Kirk followed with the lead single from his most recent album, 2019’s Long, Live, Love, a bop (a whole bop) that sounds a million miles away from “Jesus Be a Fence Around Me” and in fact complements Fred’s choice; It’s also about Jesus being a protector. And Kirk blessed us with a little choreography.

ROUND 10: Commissioned's “Love is the Key” and  Kirk Franklin & The Family's “Now Behold the Lamb”

Even if Kirk hadn’t announced what song he was about to play, hands would have shot up in preparatory praise as soon as he played the opening keys of “Now Behold the Lamb.” Originally on The Family’s 1995 Christmas album (Kirk Franklin & the Family Christmas) and featuring vocals of original members-turned- TV-stars David and Tamela Mann, the song still has the power to quickly bring listeners to tears, 25 years later.

ROUND 11: Kirk Franklin's “Revolution” and Fred Hammond's “Let the Praise Begin” 

Before starting this round, Fred and Kirk took a minute to say the names of the Black men whose lives have been unjustly cut down by police or self-appointed vigilantes. (They took a moment later to add the Black women they neglected to initially include.) As protests rapidly grow across the country with many having morphed into riots, Kirk Franklin's Rodney Jerkins-produced “Revolution” hit even harder than usual.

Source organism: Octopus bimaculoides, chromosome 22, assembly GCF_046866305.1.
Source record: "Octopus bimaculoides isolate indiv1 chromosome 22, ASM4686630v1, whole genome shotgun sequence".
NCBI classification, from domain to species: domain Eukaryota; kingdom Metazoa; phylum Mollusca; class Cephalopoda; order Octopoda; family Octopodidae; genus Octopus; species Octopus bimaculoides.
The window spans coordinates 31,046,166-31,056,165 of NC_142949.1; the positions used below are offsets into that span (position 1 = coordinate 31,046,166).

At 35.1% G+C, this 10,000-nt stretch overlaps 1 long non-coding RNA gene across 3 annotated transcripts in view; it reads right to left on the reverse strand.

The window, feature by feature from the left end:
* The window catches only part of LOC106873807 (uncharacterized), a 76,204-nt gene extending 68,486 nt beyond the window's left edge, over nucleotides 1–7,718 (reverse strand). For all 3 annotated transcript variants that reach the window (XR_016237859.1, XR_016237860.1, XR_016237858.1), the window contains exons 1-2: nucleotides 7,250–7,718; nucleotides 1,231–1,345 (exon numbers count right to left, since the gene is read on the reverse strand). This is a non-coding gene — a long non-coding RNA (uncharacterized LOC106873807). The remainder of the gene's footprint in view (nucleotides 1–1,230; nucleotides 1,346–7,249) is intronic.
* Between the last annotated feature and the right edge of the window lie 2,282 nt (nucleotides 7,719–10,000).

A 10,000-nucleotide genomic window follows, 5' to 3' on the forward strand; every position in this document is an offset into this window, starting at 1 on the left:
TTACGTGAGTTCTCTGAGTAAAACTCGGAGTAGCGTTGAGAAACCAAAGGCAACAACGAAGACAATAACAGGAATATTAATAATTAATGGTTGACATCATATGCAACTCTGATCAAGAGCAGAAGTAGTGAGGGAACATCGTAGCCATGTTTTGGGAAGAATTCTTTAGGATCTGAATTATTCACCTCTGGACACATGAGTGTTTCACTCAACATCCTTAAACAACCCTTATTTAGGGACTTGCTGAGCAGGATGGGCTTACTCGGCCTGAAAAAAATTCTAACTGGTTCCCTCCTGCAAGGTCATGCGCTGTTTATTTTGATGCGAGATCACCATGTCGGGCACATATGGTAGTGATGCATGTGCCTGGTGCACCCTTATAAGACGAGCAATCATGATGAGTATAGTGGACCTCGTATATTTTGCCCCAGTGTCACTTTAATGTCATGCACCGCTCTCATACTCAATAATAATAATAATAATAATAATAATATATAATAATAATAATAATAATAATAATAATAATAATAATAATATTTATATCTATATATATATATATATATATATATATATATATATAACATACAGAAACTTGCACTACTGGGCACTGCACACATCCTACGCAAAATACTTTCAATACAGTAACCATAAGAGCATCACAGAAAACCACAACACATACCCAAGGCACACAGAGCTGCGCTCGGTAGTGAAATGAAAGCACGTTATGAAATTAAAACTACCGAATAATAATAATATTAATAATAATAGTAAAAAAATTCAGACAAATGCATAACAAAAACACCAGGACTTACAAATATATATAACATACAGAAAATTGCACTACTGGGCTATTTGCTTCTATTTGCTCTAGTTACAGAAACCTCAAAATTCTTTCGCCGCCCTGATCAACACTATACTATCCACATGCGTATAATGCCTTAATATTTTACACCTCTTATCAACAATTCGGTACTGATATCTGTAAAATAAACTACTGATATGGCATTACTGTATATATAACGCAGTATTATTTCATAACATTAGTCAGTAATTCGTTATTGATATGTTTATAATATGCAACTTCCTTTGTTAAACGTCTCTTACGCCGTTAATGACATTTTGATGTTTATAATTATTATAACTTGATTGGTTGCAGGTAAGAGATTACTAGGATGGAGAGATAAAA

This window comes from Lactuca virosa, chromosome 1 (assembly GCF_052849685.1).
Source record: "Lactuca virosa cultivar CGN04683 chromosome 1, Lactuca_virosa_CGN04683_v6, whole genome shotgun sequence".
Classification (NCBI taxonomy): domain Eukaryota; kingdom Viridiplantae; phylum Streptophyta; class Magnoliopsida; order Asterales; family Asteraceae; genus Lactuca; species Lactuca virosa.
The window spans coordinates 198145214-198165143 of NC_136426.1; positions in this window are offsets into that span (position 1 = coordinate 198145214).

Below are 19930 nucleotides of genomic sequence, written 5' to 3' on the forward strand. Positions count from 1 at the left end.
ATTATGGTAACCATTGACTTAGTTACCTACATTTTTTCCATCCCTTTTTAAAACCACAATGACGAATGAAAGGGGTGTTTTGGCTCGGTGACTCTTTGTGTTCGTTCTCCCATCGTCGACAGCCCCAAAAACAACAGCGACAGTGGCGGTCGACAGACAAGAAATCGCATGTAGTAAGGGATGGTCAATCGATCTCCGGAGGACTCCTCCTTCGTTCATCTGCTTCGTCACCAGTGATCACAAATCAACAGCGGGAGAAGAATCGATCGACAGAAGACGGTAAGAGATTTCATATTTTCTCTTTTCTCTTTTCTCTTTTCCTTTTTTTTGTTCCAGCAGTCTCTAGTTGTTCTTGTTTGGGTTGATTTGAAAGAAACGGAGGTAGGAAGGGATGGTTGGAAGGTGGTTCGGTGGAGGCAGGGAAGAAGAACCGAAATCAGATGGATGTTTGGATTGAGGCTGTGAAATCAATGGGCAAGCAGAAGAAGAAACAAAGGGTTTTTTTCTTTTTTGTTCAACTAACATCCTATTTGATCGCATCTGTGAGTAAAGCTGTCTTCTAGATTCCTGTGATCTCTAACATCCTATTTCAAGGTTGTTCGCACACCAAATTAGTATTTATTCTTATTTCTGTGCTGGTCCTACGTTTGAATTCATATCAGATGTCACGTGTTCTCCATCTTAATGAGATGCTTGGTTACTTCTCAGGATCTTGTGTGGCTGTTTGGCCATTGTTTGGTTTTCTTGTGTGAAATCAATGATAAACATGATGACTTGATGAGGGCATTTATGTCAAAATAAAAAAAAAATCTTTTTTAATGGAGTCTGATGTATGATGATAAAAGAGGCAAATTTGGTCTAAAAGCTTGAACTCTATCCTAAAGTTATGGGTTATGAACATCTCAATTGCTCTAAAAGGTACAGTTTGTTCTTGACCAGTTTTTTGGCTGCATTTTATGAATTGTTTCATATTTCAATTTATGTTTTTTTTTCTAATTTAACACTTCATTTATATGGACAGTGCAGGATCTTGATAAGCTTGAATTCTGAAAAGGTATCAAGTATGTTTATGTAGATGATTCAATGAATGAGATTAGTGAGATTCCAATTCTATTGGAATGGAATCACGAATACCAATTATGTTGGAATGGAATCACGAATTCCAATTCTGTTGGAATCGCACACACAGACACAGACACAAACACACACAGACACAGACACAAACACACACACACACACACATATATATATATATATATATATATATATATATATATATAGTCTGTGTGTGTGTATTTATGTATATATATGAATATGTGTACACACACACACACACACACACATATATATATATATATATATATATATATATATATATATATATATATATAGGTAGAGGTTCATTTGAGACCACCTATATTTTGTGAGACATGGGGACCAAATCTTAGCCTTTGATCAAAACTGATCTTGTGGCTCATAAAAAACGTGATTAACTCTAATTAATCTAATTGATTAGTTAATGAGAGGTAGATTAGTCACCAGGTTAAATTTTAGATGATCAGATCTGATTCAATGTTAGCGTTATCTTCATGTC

On Fred’s turn, he demonstrated his secular influence again with “Let the Praise Begin”—which Chance the Rapper sampled on his Coloring Book mixtape, “Blessings”—a track the rapper used for an unofficial altar call at the end of his live performances.

ROUND 12: Kirk Franklin's “Silver and Gold” and Fred Hammond's “All Things are Working”